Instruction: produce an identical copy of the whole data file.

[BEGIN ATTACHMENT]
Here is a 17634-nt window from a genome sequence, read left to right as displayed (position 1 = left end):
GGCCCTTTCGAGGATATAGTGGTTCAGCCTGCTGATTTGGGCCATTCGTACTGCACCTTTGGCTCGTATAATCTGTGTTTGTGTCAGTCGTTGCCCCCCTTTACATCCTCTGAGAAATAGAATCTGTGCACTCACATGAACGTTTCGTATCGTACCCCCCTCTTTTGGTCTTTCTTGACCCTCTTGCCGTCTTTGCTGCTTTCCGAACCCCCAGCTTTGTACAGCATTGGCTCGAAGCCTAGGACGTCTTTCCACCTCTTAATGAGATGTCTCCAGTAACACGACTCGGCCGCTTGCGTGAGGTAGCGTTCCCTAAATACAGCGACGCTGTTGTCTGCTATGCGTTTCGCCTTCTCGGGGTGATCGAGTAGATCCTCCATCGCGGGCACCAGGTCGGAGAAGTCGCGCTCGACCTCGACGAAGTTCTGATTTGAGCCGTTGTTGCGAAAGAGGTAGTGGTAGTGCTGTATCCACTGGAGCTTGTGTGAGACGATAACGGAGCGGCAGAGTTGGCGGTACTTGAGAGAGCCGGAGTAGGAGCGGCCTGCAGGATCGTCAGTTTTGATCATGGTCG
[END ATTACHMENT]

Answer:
Here is a 17634-nt window from a genome sequence, read left to right as displayed (position 1 = left end):
GGCCCTTTCGAGGATATAGTGGTTCAGCCTGCTGATTTGGGCCATTCGTACTGCACCTTTGGCTCGTATAATCTGTGTTTGTGTCAGTCGTTGCCCCCCTTTACATCCTCTGAGAAATAGAATCTGTGCACTCACATGAACGTTTCGTATCGTACCCCCCTCTTTTGGTCTTTCTTGACCCTCTTGCCGTCTTTGCTGCTTTCCGAACCCCCAGCTTTGTACAGCATTGGCTCGAAGCCTAGGACGTCTTTCCACCTCTTAATGAGATGTCTCCAGTAACACGACTCGGCCGCTTGCGTGAGGTAGCGTTCCCTAAATACAGCGACGCTGTTGTCTGCTATGCGTTTCGCCTTCTCGGGGTGATCGAGTAGATCCTCCATCGCGGGCACCAGGTCGGAGAAGTCGCGCTCGACCTCGACGAAGTTCTGATTTGAGCCGTTGTTGCGAAAGAGGTAGTGGTAGTGCTGTATCCACTGGAGCTTGTGTGAGACGATAACGGAGCGGCAGAGTTGGCGGTACTTGAGAGAGCCGGAGTAGGAGCGGCCTGCAGGATCGTCAGTTTTGATCATGGTCG